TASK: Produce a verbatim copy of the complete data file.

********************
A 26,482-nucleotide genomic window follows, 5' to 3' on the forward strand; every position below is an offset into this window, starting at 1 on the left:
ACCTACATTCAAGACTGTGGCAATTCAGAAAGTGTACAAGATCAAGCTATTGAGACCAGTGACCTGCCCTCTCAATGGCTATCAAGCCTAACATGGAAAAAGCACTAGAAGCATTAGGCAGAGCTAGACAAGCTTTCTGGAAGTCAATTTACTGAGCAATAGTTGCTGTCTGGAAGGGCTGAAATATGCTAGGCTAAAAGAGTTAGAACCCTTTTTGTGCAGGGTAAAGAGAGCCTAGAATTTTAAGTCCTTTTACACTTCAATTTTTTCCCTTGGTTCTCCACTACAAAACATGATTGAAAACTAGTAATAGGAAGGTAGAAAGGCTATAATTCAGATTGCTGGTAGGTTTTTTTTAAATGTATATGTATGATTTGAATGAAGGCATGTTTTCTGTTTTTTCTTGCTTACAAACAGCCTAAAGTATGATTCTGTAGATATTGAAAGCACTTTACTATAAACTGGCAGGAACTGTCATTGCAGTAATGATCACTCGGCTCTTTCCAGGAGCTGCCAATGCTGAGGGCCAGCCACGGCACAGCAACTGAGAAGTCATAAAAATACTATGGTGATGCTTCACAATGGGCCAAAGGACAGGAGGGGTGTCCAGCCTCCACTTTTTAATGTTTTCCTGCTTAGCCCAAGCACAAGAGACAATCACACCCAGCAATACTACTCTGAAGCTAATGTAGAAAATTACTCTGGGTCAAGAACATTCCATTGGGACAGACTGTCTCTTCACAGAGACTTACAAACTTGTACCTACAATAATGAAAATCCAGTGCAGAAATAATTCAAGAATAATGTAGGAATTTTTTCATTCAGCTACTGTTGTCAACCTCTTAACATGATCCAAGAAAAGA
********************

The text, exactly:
A 26,482-nucleotide genomic window follows, 5' to 3' on the forward strand; every position below is an offset into this window, starting at 1 on the left:
ACCTACATTCAAGACTGTGGCAATTCAGAAAGTGTACAAGATCAAGCTATTGAGACCAGTGACCTGCCCTCTCAATGGCTATCAAGCCTAACATGGAAAAAGCACTAGAAGCATTAGGCAGAGCTAGACAAGCTTTCTGGAAGTCAATTTACTGAGCAATAGTTGCTGTCTGGAAGGGCTGAAATATGCTAGGCTAAAAGAGTTAGAACCCTTTTTGTGCAGGGTAAAGAGAGCCTAGAATTTTAAGTCCTTTTACACTTCAATTTTTTCCCTTGGTTCTCCACTACAAAACATGATTGAAAACTAGTAATAGGAAGGTAGAAAGGCTATAATTCAGATTGCTGGTAGGTTTTTTTTAAATGTATATGTATGATTTGAATGAAGGCATGTTTTCTGTTTTTTCTTGCTTACAAACAGCCTAAAGTATGATTCTGTAGATATTGAAAGCACTTTACTATAAACTGGCAGGAACTGTCATTGCAGTAATGATCACTCGGCTCTTTCCAGGAGCTGCCAATGCTGAGGGCCAGCCACGGCACAGCAACTGAGAAGTCATAAAAATACTATGGTGATGCTTCACAATGGGCCAAAGGACAGGAGGGGTGTCCAGCCTCCACTTTTTAATGTTTTCCTGCTTAGCCCAAGCACAAGAGACAATCACACCCAGCAATACTACTCTGAAGCTAATGTAGAAAATTACTCTGGGTCAAGAACATTCCATTGGGACAGACTGTCTCTTCACAGAGACTTACAAACTTGTACCTACAATAATGAAAATCCAGTGCAGAAATAATTCAAGAATAATGTAGGAATTTTTTCATTCAGCTACTGTTGTCAACCTCTTAACATGATCCAAGAAAAGA